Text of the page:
The UNI Signaling Message Format. The Basic Signaling Processes. UNI Connection Setup: The Calling Station. Connection Setup at the Station Called. Connection Clear-Down. Connection Restart. Error Handling. Comparing ITU-T and ATM Forum UNI Signaling.11. The ATM Protocol: NNI Signaling (B-ISUP, PNNI, AINI).
B-ISUP Signaling. The PNNI Protocol.12. ATM Interworking.
ATM-LAN Interworking. ATM-Frame Relay Interworking. ATM-MAN Interworking. Loop Emulation Service.13. ATM Network Management.
The ATM MIB Groups. ILMI and SNMP. The Link Management MIB Module. The Address Registration MIB Module.
III. ATM NETWORKS: DESIGN AND PLANNING.14. Designing and Planning ATM Networks.
ATM End Systems. Planning ATM Workgroups. Design and Planning of ATM Backbones.15. Testing and Choosing Network Components.
Application-Related Performance Parameters for ATM Components.16. Security in ATM Networks.
Risk Factor: Internet. Risk Factor: Intranet. Risk Factor: High-Speed Networks. ATM Networks: Vulnerabilities and Risk Analysis. Security Strategies for ATM Networks. Security Functions in ATM Networks.
IV. ATM NETWORKS: ANALYSIS AND OPERATION.17. ATM Switches.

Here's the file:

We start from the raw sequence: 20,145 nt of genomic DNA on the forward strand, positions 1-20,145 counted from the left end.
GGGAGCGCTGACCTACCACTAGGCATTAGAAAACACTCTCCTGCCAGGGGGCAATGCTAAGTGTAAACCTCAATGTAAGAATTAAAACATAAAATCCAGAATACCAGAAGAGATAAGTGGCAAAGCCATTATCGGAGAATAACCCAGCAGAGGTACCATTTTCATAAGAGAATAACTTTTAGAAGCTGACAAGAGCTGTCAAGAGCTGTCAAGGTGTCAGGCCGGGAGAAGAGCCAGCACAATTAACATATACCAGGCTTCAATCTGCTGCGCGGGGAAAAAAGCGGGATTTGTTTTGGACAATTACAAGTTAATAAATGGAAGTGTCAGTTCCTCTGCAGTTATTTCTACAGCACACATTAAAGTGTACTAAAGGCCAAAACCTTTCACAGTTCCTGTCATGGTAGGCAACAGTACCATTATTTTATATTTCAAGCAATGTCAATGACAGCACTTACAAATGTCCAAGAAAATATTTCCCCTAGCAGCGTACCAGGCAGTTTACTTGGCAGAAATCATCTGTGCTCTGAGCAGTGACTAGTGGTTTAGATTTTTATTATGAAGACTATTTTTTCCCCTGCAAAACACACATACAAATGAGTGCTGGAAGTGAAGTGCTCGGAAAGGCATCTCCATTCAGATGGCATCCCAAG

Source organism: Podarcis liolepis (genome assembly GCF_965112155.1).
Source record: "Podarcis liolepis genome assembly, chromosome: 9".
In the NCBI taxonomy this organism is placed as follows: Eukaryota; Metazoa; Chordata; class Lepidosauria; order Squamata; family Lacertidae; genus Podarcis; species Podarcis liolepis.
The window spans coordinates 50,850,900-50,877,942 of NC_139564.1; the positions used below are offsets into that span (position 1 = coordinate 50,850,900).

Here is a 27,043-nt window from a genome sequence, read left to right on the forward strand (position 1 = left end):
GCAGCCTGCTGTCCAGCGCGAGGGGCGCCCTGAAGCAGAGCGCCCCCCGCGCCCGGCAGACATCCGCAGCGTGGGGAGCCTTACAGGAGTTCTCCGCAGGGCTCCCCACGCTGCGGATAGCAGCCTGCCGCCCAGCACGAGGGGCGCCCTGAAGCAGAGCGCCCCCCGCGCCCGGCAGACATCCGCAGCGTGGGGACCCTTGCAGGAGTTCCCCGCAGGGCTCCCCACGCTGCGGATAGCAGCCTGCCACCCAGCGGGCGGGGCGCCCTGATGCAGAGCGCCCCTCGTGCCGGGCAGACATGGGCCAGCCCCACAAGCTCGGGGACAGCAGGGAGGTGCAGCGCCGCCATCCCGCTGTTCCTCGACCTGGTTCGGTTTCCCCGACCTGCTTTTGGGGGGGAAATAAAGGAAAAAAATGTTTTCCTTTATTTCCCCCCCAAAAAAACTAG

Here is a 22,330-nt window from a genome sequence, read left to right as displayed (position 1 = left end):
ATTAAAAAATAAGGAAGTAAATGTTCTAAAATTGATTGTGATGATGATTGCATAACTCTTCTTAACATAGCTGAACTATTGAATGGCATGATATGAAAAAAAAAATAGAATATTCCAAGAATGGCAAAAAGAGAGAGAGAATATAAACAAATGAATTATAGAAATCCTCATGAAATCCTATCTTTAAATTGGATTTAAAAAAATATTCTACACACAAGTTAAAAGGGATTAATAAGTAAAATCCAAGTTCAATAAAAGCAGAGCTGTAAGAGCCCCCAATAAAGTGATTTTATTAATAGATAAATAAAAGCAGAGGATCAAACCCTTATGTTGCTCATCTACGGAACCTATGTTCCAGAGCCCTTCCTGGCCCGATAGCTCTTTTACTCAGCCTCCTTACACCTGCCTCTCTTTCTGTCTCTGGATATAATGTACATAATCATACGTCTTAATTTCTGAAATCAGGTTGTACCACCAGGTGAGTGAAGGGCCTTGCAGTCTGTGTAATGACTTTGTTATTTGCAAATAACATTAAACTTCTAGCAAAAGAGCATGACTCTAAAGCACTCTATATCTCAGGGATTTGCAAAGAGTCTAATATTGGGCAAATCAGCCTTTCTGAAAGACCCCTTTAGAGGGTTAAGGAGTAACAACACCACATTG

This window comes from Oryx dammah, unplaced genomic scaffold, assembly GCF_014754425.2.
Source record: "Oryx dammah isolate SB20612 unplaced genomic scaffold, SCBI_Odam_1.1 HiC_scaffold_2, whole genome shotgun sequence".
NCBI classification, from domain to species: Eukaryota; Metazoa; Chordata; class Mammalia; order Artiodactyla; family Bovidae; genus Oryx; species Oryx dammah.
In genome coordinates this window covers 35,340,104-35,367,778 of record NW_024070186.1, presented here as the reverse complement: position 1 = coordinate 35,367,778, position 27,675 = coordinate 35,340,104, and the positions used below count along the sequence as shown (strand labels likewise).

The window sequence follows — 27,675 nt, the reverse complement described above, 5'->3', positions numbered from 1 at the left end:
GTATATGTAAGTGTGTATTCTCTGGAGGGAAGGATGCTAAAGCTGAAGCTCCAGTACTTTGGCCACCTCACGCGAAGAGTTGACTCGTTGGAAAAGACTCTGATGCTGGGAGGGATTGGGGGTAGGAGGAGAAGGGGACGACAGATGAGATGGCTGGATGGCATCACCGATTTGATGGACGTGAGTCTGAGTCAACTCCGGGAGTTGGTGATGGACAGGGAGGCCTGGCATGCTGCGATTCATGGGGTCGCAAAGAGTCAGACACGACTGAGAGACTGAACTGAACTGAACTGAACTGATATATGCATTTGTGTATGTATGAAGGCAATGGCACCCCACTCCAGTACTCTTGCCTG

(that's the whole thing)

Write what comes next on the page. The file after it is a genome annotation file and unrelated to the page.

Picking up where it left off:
ATM Switches: Basic Functions. ATM Switch Topologies. Switching Networks. Cell Routing in Switching Networks. Selecting a Network Architecture. Performance Parameters for ATM Switches.18. Traffic and Congestion Control in ATM Networks.
ATM QoS. How ATM QoS is Guaranteed. The Traffic Contract. Traffic Parameters. Policing. Conformance to the Traffic Contract. Network QoS Guarantees.19. Performance and Operating Parameters of ATM Networks.
The Physical Layer. The ATM Layer. The ATM Adaptation Layer (AAL). ATM Layer Measurement Points. Physical Layer Network Performance Parameters. ATM Layer Network Performance Parameters.20. ATM Testing Methods.
Conformance Testing of ATM Components. Interoperability Tests. ATM Layer Performance Tests. In-Service ATM Testing.21. ATM: Standards and Organizations.
ITU (International Telecommunications Union). ETSI (European Telecommunications Standards Institute). ANSI (American National Standards Institute). The ATM Forum. The Internet Society (ISOC). The Internet Engineering Task Force (IETF).Index.
Over the past decade ATM has become one of the most widely deployed transport technologies for communication networks. With its flexible architecture it is capable of providing the broad variety of transmission properties that modern multiservice networks require. New, advanced service offerings such as third generation (3G) telephony or DSL are built on ATM, expanding its reach from communication backbones out to millions of users. ATM is the most powerful communication transport mechanism, and it is the most complex one at the same time.
This book was written to provide an in-depth understanding of all aspects of ATM, while serving as a single complete reference source. With this in mind, the reader should not expect an easy-to-read book. However, the reward for working through it will be an in-depth understanding of one of the most important and fascinating communication technologies today.
Gregan Crawford, Edinburgh
Othmar Kyas, Colorado Springs